Do filmmakers think Americans can only sympathize with the plight of brown people through a white face?
This was my initial thought when I watched the trailer of "The Girl," starring Australian actress Abbie Cornish of "Limitless" and "Sucker Punch." This is the very same question I've had when watching dozens of Hollywood creations set in the third world, including "The Last King of Scotland," "'Babel," "The Constant Gardener," "Brokedown Palace," and the recent film "The Impossible," about a European family's trauma during the 2004 Indian Ocean tsunami, featuring Ewan McGregor and Naomi Watts.
After talking to writer and director David Riker of the film "The Girl", my suspicions were only partially confirmed. Riker, 50, was drawn to exploring the US's immigrant narrative after living in Belgium and England for most of his childhood and returning to the U.S. for film school in his twenties. He told me that after writing and directing "La Ciudad", a 1998 film that documents the lives of four Hispanic immigrants in New York City, he realized that many Americans couldn't see themselves in his characters.
"Audiences that are not new immigrants themselves easily fall into the place of looking at immigrants as the other," Riker said. "We are somehow able to distance ourselves from the experience, so I really wanted to put an Anglo at the center of it."
While I'm not sure that assertion is completely convincing in 2013, especially in a society where 17 percent of the population is Hispanic, what he said next made me think again about Riker's casting decision and my own casting of judgement.
"I wanted to make [Abbie] complicit, though" he said.
It dawned on me after watching the film, and speaking with Riker, that one couldn't make a movie that hopes to reframe the conversation about the border and the U.S.-Mexico relationship without showing the American faces, especially the ones that benefit from undocumented labor.
Ashley Colton, Abbie Cornish's character, doesn't exactly lure immigrants with jobs, but rather becomes an amatuer 'coyote' or migrant smuggler after struggling at a low-paying job where she felt overshadowed by Mexican migrants in a bordertown in Texas. Her character attempts to capitalize off of a broken system, at the expense of Mexican migrants, and also suffers from what Riker describes as "a victimhood of her skin privilege," which he says is prevalent and throughout the U.S.:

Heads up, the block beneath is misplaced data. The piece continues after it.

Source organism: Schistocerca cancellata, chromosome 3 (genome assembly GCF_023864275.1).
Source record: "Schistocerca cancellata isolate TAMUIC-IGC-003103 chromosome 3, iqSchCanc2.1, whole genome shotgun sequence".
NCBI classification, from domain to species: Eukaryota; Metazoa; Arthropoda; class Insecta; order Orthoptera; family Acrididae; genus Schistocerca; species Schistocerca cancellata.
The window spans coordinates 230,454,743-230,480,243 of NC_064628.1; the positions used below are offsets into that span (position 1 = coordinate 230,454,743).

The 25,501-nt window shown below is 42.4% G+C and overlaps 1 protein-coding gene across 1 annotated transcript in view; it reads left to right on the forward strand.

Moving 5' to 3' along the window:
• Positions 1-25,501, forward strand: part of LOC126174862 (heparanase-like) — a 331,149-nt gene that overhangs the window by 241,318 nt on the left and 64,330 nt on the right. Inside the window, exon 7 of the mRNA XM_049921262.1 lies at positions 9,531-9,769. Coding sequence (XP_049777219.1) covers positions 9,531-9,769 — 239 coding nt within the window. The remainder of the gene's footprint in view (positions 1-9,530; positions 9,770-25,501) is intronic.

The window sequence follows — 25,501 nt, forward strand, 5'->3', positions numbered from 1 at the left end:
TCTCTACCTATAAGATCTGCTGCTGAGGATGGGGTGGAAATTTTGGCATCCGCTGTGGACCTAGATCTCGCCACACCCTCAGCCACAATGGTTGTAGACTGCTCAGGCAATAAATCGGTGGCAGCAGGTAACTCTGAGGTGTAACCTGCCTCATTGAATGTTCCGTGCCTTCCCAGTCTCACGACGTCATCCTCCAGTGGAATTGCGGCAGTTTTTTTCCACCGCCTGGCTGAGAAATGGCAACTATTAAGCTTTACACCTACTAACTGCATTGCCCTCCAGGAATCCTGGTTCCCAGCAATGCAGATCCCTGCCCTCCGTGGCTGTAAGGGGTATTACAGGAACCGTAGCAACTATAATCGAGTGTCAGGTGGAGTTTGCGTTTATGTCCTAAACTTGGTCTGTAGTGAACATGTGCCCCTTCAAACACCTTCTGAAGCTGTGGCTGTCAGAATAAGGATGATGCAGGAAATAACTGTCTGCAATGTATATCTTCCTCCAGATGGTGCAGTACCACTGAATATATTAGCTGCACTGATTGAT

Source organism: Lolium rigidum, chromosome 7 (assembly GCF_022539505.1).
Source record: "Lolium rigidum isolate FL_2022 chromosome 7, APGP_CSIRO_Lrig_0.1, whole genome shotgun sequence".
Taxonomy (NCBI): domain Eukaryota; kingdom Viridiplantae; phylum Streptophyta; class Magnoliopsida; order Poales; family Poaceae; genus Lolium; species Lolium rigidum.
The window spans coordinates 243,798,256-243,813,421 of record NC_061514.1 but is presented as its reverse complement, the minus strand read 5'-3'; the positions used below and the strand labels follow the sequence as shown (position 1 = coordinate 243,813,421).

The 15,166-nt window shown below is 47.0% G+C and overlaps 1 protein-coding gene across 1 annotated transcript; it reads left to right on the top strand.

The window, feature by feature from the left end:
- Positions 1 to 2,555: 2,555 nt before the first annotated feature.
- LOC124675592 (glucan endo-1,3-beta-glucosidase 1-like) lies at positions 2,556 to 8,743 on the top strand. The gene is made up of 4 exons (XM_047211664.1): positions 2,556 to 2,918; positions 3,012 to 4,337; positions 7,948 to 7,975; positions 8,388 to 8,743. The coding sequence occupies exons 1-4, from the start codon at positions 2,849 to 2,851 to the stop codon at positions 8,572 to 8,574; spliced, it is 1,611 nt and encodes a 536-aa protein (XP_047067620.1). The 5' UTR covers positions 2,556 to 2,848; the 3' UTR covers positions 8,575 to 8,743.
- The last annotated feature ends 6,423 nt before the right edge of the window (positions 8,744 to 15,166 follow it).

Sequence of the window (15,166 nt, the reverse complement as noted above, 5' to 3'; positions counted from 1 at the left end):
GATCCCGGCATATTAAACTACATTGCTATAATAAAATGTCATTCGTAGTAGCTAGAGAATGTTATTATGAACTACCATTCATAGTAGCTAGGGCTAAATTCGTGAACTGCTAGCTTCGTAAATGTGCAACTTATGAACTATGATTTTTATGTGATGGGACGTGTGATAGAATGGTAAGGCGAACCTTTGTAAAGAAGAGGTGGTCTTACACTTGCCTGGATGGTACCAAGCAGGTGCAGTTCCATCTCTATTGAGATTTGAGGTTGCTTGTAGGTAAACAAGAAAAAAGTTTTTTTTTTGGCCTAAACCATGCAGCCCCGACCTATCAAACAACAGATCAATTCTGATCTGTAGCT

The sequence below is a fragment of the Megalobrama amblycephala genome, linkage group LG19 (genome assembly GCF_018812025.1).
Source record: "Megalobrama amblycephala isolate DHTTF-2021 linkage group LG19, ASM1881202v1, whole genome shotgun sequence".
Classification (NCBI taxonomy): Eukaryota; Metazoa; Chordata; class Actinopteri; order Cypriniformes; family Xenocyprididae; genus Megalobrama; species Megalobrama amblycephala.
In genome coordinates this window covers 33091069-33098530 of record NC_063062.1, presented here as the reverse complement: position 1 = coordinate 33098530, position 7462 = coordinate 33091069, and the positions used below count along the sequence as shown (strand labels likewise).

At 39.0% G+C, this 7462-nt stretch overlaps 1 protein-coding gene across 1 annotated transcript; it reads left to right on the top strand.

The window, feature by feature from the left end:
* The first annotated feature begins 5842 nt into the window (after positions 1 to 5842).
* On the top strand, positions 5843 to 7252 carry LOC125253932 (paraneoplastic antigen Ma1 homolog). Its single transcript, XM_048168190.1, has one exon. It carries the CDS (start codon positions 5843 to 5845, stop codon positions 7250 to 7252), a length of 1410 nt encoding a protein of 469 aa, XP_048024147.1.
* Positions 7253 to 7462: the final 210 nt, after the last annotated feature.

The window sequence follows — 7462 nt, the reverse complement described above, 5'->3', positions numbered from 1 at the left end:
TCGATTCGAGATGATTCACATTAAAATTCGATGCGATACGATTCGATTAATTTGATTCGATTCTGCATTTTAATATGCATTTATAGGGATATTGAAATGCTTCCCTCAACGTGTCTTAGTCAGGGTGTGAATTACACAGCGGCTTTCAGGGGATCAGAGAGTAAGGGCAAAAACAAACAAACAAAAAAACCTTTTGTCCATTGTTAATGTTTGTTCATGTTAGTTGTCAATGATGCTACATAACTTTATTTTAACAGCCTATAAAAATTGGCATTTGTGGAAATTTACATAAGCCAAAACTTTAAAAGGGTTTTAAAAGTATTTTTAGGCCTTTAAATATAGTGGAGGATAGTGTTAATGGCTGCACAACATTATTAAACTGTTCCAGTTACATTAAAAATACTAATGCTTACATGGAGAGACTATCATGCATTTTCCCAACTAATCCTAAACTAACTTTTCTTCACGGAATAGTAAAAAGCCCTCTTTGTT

"We're always being told that the new immigrant is taking our job, taking our place in line, taking our spots in school, taking our medical care, and so I projected some of that onto the character," Riker said.
Ashley is a bitter, single mother, who loses her son to Social Services, and ends up working a series of minimum wage jobs in Texas until she's pulled into the human smuggling trade by her own father. During her first smuggling expedition, Ashley meets a young girl named Rosa who she is forced to care for.
Rosa was played by the young Maritza Santiago Hernandez, who was selected to star in the film after 3,000 girls from Oaxaca's Central Valleys participated in a 2-year long casting process.
Riker also worked hard to make the film accurate, researching on the border over the course of almost 10 years. His efforts paid off. He succeeds in depicting the grim realities of the border while reversing a number of its myths.
"The central myth of the border says that hope is in the North, if you can just make it across the border, a new future exists," Riker said. "The problem with that is that many people North of the border don't believe that, and it also implies that there's no hope in the South."
Indeed, the movie brings us back to Oaxaca by its end, where Ashley finally finds happiness in beautiful expanses of a lush and mountainous paradise, reversing the South-to-North paradigm of most migration stories.
Still, for all its strengths, the story gets muddled by minor details, like Cornish's handle on Spanish, which is spoken for more than half of the film. During Riker's research he found that many Texans learned a brand of Spanish that one can't learn in school, that's picked up naturally through years of living around Chicano culture. But that's not the Spanish we heard in the film, unfortunately. Cornish's version of the language is one of a newcomer who doesn't yet understand tonal ebbs and flows of its cadences but somehow also knows the subjunctive tenses and colloquial phrases. For Spanish speaking audiences, the accent may be distracting.
Admittedly, Cornish, 30, says taking on Spanish was one of the more intimidating parts of her role. She started studying it 3 months before the film started and continued speaking to her young co-star for the rest of the film.
"I was so terrified about taking on the language," Cornish said. "In a way the only good thing about it was that it overrode all my other fears and challenges during the film."
During her two months of filming in Mexico, Cornish says she became very close with the young Maritza, and the chemistry certainly rings true on camera in the film's final scenes. Cornish says she also gained a strong appreciation for the importance of the film's message.
"I was presented with faces and stories and real people going through this," she said. "A lot of people die, a lot of things go wrong... when a man leaves behind his children and his wife to make a better life for them, it's just heartbreaking."
From the producers of "Maria Full of Grace," and the executive producers of "Beasts of the Southern Wild," David Riker's "The Girl" premieres on March 8th in New York, and March 15th in Tucson and Los Angeles.